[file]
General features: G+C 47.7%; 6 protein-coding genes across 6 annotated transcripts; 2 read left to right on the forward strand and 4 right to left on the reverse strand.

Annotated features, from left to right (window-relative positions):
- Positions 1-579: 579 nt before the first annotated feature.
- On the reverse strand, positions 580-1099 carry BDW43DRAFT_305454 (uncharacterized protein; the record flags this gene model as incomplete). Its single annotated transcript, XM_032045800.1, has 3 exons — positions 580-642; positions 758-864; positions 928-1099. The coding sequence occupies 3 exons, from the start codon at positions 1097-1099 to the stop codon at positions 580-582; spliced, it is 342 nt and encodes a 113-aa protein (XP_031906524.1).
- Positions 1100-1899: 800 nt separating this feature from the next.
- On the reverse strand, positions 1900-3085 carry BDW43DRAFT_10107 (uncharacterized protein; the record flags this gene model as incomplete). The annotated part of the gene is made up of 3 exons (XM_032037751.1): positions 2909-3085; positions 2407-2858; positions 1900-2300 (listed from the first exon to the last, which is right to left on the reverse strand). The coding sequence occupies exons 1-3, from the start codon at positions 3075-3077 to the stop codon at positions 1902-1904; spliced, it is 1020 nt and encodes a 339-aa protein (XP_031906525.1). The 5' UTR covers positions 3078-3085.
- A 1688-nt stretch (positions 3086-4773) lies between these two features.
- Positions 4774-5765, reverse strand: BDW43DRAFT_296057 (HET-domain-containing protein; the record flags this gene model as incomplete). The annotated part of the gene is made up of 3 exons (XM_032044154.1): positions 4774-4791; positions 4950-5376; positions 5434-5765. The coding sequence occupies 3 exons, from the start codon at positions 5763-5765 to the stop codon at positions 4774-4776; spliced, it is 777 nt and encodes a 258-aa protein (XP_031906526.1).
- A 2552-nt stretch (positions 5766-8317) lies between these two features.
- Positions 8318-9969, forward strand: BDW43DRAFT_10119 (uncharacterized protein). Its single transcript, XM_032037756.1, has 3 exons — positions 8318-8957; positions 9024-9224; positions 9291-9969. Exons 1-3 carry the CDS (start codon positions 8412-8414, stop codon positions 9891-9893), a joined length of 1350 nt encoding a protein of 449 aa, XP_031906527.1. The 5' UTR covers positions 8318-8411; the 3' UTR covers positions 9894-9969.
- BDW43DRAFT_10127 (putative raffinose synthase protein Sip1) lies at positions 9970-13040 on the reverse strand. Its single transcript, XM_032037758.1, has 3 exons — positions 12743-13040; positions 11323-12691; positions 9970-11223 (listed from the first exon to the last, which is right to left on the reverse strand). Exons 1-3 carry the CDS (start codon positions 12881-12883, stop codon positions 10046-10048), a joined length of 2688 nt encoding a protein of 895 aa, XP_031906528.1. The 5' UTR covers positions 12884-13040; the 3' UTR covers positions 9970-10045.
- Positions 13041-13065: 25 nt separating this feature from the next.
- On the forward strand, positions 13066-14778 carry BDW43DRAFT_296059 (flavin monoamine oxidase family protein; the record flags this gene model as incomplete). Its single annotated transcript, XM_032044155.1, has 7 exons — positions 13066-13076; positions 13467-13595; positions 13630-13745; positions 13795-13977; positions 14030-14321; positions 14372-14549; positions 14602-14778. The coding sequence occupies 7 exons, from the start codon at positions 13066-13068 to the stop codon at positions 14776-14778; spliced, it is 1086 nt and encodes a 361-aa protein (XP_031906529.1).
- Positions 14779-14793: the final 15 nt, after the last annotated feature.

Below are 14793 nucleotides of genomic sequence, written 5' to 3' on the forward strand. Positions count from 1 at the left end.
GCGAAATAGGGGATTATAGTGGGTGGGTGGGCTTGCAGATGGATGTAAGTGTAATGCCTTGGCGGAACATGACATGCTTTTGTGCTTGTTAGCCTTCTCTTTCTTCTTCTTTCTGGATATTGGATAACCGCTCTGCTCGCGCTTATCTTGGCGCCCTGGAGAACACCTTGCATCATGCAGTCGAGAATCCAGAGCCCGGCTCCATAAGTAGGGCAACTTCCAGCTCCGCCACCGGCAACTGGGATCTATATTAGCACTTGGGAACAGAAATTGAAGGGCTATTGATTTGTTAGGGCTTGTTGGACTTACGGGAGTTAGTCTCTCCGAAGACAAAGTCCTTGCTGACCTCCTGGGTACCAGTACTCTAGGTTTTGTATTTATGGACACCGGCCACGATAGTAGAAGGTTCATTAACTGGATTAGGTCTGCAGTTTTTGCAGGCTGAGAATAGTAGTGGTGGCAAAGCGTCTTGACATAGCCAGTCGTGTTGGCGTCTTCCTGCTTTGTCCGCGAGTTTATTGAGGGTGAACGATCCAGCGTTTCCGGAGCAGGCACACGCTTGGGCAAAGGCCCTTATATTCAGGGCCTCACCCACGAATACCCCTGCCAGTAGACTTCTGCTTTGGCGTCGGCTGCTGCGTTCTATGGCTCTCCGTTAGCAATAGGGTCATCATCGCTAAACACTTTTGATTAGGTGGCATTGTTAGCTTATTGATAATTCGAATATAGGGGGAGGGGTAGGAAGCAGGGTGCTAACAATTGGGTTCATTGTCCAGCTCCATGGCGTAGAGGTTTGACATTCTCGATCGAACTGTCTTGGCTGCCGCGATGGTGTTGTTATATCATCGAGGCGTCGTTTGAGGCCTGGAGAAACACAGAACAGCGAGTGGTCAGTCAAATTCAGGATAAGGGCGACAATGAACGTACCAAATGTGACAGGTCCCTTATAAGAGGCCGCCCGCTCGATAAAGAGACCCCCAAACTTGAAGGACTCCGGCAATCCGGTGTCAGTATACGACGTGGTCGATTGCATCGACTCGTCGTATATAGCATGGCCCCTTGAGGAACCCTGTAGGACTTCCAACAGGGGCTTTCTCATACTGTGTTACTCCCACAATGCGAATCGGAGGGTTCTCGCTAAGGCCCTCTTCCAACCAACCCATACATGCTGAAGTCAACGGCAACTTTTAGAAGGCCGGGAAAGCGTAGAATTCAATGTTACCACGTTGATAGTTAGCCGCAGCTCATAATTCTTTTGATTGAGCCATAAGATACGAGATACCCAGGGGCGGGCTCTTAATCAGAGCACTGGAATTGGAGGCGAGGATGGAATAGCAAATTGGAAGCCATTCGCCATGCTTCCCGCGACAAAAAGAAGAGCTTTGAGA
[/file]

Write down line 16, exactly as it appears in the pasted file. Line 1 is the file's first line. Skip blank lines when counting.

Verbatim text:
GCGAAATAGGGGATTATAGTGGGTGGGTGGGCTTGCAGATGGATGTAAGTGTAATGCCTTGGCGGAACATGACATGCTTTTGTGCTTGTTAGCCTTCTCTTTCTTCTTCTTTCTGGATATTGGATAACCGCTCTGCTCGCGCTTATCTTGGCGCCCTGGAGAACACCTTGCATCATGCAGTCGAGAATCCAGAGCCCGGCTCCATAAGTAGGGCAACTTCCAGCTCCGCCACCGGCAACTGGGATCTATATTAGCACTTGGGAACAGAAATTGAAGGGCTATTGATTTGTTAGGGCTTGTTGGACTTACGGGAGTTAGTCTCTCCGAAGACAAAGTCCTTGCTGACCTCCTGGGTACCAGTACTCTAGGTTTTGTATTTATGGACACCGGCCACGATAGTAGAAGGTTCATTAACTGGATTAGGTCTGCAGTTTTTGCAGGCTGAGAATAGTAGTGGTGGCAAAGCGTCTTGACATAGCCAGTCGTGTTGGCGTCTTCCTGCTTTGTCCGCGAGTTTATTGAGGGTGAACGATCCAGCGTTTCCGGAGCAGGCACACGCTTGGGCAAAGGCCCTTATATTCAGGGCCTCACCCACGAATACCCCTGCCAGTAGACTTCTGCTTTGGCGTCGGCTGCTGCGTTCTATGGCTCTCCGTTAGCAATAGGGTCATCATCGCTAAACACTTTTGATTAGGTGGCATTGTTAGCTTATTGATAATTCGAATATAGGGGGAGGGGTAGGAAGCAGGGTGCTAACAATTGGGTTCATTGTCCAGCTCCATGGCGTAGAGGTTTGACATTCTCGATCGAACTGTCTTGGCTGCCGCGATGGTGTTGTTATATCATCGAGGCGTCGTTTGAGGCCTGGAGAAACACAGAACAGCGAGTGGTCAGTCAAATTCAGGATAAGGGCGACAATGAACGTACCAAATGTGACAGGTCCCTTATAAGAGGCCGCCCGCTCGATAAAGAGACCCCCAAACTTGAAGGACTCCGGCAATCCGGTGTCAGTATACGACGTGGTCGATTGCATCGACTCGTCGTATATAGCATGGCCCCTTGAGGAACCCTGTAGGACTTCCAACAGGGGCTTTCTCATACTGTGTTACTCCCACAATGCGAATCGGAGGGTTCTCGCTAAGGCCCTCTTCCAACCAACCCATACATGCTGAAGTCAACGGCAACTTTTAGAAGGCCGGGAAAGCGTAGAATTCAATGTTACCACGTTGATAGTTAGCCGCAGCTCATAATTCTTTTGATTGAGCCATAAGATACGAGATACCCAGGGGCGGGCTCTTAATCAGAGCACTGGAATTGGAGGCGAGGATGGAATAGCAAATTGGAAGCCATTCGCCATGCTTCCCGCGACAAAAAGAAGAGCTTTGAGA